It may be that, at least for opera buffa, all you need to put on a great show is a first-rate lead, a good conductor and orchestra, and, above all, a terrific director. The Virginia Opera’s new production of “Falstaff,” Verdi’s last opera, has all three in spades: Stephen Powell, with his big, expressive and agile baritone voice, as a rollicking but dissolute Sir John Falstaff; conductor Joseph Rescigno, who managed to juggle sympathetic attention to Verdian vocal lines with the hurly-burly of Verdian slapstick; and director Stephen Lawless, who tiptoed exuberantly just on the artistic side of the line that separates just enough from too much (well, maybe sometimes there was a little too much). The rest of the cast held up their end quite well, aided immeasurably by the directing.
The opera, which received two performances at the George Mason Center for the Arts, opened Friday to a house that was only about three-quarters full. But those who were discouraged by the weather missed a delightful evening.
Based on Shakespeare’s “Merry Wives of Windsor,” “Falstaff” is a tale of greed and lechery undone by trickery. Sir John Falstaff, lecher extraordinaire (who spends much of the opera wheeling himself around in his wooden swivel office chair), is foiled and humiliated by a trio of ladies he targets for their wealth and physical attractions.
Soprano Elizabeth Caballero as Alice Ford and mezzo-soprano Courtney Miller as Meg Page tended to be seen sitting in a row sipping tea with contralto Ann McMahon Quintero’s Mistress Quickly (who traveled through the show trundling her ubiquitous tea caddy). Their timing was splendid and their conniving delicious.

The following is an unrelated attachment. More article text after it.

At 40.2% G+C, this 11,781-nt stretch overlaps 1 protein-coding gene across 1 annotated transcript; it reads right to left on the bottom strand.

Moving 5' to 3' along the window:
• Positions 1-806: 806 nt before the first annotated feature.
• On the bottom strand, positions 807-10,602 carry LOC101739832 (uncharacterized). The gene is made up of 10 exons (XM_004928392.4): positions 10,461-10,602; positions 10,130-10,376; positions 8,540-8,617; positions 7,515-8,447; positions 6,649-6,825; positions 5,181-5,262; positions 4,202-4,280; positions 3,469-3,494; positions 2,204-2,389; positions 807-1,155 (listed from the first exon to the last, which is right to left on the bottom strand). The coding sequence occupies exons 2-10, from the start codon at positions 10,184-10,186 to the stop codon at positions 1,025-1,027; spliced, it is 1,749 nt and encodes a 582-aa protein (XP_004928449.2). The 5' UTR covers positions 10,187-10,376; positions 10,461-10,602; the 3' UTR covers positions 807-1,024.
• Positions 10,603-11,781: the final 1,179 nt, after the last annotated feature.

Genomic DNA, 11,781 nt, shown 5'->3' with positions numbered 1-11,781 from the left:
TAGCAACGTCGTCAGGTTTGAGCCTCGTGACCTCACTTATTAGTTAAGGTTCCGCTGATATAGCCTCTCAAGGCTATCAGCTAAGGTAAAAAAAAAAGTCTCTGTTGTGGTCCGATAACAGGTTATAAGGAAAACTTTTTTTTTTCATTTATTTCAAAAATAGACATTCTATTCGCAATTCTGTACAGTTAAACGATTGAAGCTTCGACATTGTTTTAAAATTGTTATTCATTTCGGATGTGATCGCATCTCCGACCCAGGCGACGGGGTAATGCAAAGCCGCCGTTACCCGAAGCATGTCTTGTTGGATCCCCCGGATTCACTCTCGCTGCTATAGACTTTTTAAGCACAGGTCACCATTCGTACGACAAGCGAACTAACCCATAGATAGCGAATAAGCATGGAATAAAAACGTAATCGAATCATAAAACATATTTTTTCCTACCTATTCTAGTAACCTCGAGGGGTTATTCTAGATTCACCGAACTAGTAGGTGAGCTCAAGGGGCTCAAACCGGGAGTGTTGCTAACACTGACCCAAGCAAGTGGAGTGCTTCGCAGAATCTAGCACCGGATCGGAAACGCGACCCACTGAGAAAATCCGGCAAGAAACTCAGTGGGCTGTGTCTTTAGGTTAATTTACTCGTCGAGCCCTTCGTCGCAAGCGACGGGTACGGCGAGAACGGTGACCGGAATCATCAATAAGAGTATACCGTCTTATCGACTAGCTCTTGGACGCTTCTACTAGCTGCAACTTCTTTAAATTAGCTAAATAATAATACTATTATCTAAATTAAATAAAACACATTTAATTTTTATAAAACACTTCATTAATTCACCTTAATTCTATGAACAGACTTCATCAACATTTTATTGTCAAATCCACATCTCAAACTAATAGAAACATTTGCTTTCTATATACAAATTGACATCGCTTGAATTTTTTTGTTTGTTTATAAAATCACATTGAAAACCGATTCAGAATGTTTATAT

Tenor Ryan Connelly was an obnoxiously starchy Dr. Caius. Weston Hurt, a little wooden as the almost cuckolded Ford, sang powerfully, and Jeffrey Halili and Jeffrey Tucker were fine and feckless as Falstaff’s henchmen, Bardolfo and Pistola. Amanda Opuszynski and Aaron Blake, the hopeful lovers in the subplot, provided one of the show’s funniest scenes, hiding in a folding screen while, in a case of mistaken identity, the rest of the cast waited to pounce on them. Except for the splendid final fugue, the evening’s weakest moments were in the bigger vocal ensembles, where coordination seemed to elude everyone.
In both the play and the opera, Falstaff, hiding in a large basket, is tossed into the river, and in this production the stage is full of baskets, their contents (laundry, by the looks of it) getting pawed through and tossed around in moments of frenzy. There are sight gags that work — Sir John struggling to fit himself into a basket, or running around the stage wrapped in the folding screen, or, in the forest scene, brandishing an ass’s head. And there are some that don’t — the guy who, from time to time, rides across the stage on a bike, or the pair in rugby togs who toss a ball back and forth during moments of chaos — and probably stray over the “too much” line.
Reinthaler is a freelance writer.